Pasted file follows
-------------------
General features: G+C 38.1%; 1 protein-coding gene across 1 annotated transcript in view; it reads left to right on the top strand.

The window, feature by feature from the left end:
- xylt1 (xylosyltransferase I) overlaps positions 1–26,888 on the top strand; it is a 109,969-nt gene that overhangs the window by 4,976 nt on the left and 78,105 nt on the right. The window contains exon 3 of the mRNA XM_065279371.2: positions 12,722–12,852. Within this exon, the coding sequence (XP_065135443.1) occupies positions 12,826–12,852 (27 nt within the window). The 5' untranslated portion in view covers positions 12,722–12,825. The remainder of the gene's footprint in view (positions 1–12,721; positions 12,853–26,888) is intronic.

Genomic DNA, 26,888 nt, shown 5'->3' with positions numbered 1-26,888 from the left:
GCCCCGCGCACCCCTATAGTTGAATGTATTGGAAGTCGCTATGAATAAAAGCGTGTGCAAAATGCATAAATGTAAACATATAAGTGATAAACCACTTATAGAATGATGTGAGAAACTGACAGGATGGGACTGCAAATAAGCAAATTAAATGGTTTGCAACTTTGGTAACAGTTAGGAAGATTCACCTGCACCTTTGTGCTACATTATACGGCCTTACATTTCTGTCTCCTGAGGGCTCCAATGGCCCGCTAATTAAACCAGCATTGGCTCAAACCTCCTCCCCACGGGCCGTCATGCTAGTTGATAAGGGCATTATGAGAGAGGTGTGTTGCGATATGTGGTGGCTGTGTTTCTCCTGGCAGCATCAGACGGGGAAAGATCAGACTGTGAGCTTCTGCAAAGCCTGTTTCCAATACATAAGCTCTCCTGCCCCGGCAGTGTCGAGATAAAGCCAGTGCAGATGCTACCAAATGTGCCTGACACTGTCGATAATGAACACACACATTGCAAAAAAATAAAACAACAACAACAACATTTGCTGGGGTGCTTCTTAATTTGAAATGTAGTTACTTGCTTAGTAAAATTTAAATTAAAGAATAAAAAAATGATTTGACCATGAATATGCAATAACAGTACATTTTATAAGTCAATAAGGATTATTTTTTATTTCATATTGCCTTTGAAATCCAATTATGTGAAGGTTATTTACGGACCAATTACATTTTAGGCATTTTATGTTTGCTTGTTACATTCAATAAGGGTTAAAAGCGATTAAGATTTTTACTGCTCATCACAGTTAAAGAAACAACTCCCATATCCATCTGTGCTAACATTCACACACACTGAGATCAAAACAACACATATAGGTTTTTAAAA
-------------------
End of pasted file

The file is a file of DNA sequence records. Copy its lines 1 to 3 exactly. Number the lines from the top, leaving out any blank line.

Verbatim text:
General features: G+C 38.1%; 1 protein-coding gene across 1 annotated transcript in view; it reads left to right on the top strand.

The window, feature by feature from the left end:
- xylt1 (xylosyltransferase I) overlaps positions 1–26,888 on the top strand; it is a 109,969-nt gene that overhangs the window by 4,976 nt on the left and 78,105 nt on the right. The window contains exon 3 of the mRNA XM_065279371.2: positions 12,722–12,852. Within this exon, the coding sequence (XP_065135443.1) occupies positions 12,826–12,852 (27 nt within the window). The 5' untranslated portion in view covers positions 12,722–12,825. The remainder of the gene's footprint in view (positions 1–12,721; positions 12,853–26,888) is intronic.